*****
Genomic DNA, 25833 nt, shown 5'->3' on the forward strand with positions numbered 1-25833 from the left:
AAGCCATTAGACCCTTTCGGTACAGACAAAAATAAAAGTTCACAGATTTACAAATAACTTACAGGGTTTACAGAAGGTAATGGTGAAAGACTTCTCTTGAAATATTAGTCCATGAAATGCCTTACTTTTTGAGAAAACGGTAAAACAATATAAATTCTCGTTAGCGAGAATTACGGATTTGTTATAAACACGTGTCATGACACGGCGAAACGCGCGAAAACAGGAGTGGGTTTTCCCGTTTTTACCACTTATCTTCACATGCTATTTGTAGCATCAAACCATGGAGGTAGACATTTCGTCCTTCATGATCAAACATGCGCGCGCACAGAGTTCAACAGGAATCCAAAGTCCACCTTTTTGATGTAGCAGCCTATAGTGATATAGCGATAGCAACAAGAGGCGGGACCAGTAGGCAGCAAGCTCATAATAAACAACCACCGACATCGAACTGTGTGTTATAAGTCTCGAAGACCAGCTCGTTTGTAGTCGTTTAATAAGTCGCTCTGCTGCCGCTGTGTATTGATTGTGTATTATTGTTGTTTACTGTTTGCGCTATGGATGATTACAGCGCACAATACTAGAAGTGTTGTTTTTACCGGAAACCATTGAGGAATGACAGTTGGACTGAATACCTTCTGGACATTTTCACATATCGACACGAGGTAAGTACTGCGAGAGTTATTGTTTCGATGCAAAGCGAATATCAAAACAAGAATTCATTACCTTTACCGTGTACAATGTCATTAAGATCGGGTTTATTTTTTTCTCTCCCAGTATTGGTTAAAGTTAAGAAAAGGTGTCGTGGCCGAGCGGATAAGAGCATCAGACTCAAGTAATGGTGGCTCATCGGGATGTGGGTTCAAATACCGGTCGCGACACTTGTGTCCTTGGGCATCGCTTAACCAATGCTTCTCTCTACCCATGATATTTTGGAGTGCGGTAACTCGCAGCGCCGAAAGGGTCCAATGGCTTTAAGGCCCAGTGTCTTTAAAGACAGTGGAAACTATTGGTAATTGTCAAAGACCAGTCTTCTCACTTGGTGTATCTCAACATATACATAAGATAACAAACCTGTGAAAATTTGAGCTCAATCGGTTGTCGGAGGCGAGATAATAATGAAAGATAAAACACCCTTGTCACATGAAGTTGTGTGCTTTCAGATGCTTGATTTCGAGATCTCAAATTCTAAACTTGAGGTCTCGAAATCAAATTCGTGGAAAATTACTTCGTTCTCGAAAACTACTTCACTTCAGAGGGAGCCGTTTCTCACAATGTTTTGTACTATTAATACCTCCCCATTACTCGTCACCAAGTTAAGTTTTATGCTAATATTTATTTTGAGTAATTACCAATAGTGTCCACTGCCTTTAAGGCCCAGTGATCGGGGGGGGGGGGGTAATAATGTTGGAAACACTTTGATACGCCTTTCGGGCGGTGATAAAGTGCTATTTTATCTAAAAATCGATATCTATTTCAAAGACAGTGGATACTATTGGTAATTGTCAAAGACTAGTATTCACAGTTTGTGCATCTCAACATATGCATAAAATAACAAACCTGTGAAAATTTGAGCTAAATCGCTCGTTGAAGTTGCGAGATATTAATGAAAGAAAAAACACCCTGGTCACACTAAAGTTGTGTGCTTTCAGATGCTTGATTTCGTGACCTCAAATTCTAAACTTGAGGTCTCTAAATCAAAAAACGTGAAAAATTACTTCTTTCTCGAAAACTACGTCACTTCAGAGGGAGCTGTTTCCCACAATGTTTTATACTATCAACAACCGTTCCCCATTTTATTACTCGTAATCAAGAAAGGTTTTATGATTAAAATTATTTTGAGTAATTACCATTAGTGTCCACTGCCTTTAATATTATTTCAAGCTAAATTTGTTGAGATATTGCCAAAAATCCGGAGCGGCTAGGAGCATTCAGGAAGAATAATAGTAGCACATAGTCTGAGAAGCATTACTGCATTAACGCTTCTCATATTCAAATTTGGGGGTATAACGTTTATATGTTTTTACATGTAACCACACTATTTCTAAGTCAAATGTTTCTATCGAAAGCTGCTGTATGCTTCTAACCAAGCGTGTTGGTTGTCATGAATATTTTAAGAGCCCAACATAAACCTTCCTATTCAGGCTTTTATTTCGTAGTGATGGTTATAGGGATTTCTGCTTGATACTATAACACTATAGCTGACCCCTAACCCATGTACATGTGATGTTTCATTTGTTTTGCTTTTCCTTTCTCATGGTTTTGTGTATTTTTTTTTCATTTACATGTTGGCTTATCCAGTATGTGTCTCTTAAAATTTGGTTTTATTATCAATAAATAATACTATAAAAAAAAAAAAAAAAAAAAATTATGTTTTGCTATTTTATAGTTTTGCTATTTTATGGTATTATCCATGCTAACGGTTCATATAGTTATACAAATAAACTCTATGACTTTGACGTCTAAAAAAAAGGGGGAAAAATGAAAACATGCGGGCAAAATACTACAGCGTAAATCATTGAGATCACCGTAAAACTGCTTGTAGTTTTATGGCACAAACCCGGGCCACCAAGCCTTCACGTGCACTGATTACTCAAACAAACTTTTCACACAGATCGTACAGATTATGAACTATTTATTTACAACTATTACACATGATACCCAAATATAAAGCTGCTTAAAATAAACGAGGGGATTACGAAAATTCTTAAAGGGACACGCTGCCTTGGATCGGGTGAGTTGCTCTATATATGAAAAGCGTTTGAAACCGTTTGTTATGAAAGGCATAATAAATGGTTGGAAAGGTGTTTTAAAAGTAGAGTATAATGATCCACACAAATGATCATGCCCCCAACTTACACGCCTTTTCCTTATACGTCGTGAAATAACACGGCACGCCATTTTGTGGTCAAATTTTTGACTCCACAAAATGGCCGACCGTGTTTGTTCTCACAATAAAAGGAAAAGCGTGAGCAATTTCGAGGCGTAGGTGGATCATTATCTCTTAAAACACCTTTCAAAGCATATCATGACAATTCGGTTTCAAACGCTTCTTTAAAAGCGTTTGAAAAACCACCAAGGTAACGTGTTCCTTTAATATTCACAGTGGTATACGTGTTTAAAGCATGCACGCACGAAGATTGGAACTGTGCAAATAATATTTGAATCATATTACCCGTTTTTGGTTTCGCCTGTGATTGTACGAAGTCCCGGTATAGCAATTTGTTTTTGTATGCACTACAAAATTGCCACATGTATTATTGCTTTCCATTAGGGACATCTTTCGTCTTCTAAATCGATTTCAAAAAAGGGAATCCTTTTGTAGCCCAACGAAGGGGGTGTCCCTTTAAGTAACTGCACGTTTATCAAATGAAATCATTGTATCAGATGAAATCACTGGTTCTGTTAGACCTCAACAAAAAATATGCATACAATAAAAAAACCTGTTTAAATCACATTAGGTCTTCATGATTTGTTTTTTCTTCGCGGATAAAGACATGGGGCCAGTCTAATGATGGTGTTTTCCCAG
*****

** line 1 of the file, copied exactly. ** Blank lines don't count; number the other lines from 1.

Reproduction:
Genomic DNA, 25833 nt, shown 5'->3' on the forward strand with positions numbered 1-25833 from the left: